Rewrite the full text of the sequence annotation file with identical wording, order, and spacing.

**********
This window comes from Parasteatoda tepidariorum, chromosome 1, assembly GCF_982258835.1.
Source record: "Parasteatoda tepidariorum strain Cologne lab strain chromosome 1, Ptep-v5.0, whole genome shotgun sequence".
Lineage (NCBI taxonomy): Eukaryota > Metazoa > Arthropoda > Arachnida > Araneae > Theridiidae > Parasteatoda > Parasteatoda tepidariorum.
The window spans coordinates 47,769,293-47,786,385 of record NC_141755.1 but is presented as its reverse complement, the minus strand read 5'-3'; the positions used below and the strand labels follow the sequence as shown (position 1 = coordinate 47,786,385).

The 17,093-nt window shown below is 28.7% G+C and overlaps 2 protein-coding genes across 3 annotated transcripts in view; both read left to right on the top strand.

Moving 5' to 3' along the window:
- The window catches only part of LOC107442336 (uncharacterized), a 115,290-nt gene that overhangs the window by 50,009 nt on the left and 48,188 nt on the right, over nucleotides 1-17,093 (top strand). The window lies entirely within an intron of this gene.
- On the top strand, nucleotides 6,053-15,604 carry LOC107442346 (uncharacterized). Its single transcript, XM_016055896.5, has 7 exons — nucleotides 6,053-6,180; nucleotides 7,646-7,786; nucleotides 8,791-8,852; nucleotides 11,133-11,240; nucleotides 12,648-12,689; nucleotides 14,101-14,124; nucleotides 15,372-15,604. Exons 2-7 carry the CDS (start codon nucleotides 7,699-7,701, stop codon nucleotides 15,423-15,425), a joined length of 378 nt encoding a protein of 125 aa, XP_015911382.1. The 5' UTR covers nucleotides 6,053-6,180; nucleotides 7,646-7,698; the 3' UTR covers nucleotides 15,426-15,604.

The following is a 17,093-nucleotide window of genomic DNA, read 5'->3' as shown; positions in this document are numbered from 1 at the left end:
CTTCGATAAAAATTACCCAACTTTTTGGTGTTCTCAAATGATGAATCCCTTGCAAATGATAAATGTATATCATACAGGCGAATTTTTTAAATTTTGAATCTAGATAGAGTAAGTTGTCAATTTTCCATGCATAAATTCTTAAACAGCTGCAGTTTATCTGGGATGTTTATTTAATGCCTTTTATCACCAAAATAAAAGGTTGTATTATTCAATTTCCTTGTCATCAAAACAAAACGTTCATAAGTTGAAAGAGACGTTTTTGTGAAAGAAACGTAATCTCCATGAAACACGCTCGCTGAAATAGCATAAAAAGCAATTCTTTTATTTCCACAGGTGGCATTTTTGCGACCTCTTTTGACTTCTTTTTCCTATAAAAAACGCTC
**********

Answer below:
This window comes from Parasteatoda tepidariorum, chromosome 1, assembly GCF_982258835.1.
Source record: "Parasteatoda tepidariorum strain Cologne lab strain chromosome 1, Ptep-v5.0, whole genome shotgun sequence".
Lineage (NCBI taxonomy): Eukaryota > Metazoa > Arthropoda > Arachnida > Araneae > Theridiidae > Parasteatoda > Parasteatoda tepidariorum.
The window spans coordinates 47,769,293-47,786,385 of record NC_141755.1 but is presented as its reverse complement, the minus strand read 5'-3'; the positions used below and the strand labels follow the sequence as shown (position 1 = coordinate 47,786,385).

The 17,093-nt window shown below is 28.7% G+C and overlaps 2 protein-coding genes across 3 annotated transcripts in view; both read left to right on the top strand.

Moving 5' to 3' along the window:
- The window catches only part of LOC107442336 (uncharacterized), a 115,290-nt gene that overhangs the window by 50,009 nt on the left and 48,188 nt on the right, over nucleotides 1-17,093 (top strand). The window lies entirely within an intron of this gene.
- On the top strand, nucleotides 6,053-15,604 carry LOC107442346 (uncharacterized). Its single transcript, XM_016055896.5, has 7 exons — nucleotides 6,053-6,180; nucleotides 7,646-7,786; nucleotides 8,791-8,852; nucleotides 11,133-11,240; nucleotides 12,648-12,689; nucleotides 14,101-14,124; nucleotides 15,372-15,604. Exons 2-7 carry the CDS (start codon nucleotides 7,699-7,701, stop codon nucleotides 15,423-15,425), a joined length of 378 nt encoding a protein of 125 aa, XP_015911382.1. The 5' UTR covers nucleotides 6,053-6,180; nucleotides 7,646-7,698; the 3' UTR covers nucleotides 15,426-15,604.

The following is a 17,093-nucleotide window of genomic DNA, read 5'->3' as shown; positions in this document are numbered from 1 at the left end:
CTTCGATAAAAATTACCCAACTTTTTGGTGTTCTCAAATGATGAATCCCTTGCAAATGATAAATGTATATCATACAGGCGAATTTTTTAAATTTTGAATCTAGATAGAGTAAGTTGTCAATTTTCCATGCATAAATTCTTAAACAGCTGCAGTTTATCTGGGATGTTTATTTAATGCCTTTTATCACCAAAATAAAAGGTTGTATTATTCAATTTCCTTGTCATCAAAACAAAACGTTCATAAGTTGAAAGAGACGTTTTTGTGAAAGAAACGTAATCTCCATGAAACACGCTCGCTGAAATAGCATAAAAAGCAATTCTTTTATTTCCACAGGTGGCATTTTTGCGACCTCTTTTGACTTCTTTTTCCTATAAAAAACGCTC